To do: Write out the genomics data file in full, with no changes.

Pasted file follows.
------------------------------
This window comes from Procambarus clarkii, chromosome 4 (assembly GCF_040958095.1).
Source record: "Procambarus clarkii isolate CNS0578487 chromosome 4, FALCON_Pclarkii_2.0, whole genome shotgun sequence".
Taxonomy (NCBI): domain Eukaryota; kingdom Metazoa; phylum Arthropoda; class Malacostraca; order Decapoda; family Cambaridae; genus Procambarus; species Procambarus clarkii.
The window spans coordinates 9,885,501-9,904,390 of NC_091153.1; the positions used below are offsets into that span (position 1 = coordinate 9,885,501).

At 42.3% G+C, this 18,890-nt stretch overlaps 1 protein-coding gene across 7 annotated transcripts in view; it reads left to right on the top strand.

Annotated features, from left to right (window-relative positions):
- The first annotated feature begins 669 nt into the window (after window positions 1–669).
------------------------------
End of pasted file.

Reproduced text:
This window comes from Procambarus clarkii, chromosome 4 (assembly GCF_040958095.1).
Source record: "Procambarus clarkii isolate CNS0578487 chromosome 4, FALCON_Pclarkii_2.0, whole genome shotgun sequence".
Taxonomy (NCBI): domain Eukaryota; kingdom Metazoa; phylum Arthropoda; class Malacostraca; order Decapoda; family Cambaridae; genus Procambarus; species Procambarus clarkii.
The window spans coordinates 9,885,501-9,904,390 of NC_091153.1; the positions used below are offsets into that span (position 1 = coordinate 9,885,501).

At 42.3% G+C, this 18,890-nt stretch overlaps 1 protein-coding gene across 7 annotated transcripts in view; it reads left to right on the top strand.

Annotated features, from left to right (window-relative positions):
- The first annotated feature begins 669 nt into the window (after window positions 1–669).